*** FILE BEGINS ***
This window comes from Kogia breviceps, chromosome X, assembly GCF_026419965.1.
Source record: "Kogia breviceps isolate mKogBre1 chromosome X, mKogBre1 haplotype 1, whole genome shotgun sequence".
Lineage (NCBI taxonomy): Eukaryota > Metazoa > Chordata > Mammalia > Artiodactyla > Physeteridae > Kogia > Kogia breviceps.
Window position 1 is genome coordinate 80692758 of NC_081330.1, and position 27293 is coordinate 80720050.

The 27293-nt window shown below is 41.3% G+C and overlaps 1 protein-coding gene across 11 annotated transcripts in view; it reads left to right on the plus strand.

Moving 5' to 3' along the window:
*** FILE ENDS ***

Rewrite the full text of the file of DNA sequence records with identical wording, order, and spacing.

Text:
This window comes from Kogia breviceps, chromosome X, assembly GCF_026419965.1.
Source record: "Kogia breviceps isolate mKogBre1 chromosome X, mKogBre1 haplotype 1, whole genome shotgun sequence".
Lineage (NCBI taxonomy): Eukaryota > Metazoa > Chordata > Mammalia > Artiodactyla > Physeteridae > Kogia > Kogia breviceps.
Window position 1 is genome coordinate 80692758 of NC_081330.1, and position 27293 is coordinate 80720050.

The 27293-nt window shown below is 41.3% G+C and overlaps 1 protein-coding gene across 11 annotated transcripts in view; it reads left to right on the plus strand.

Moving 5' to 3' along the window: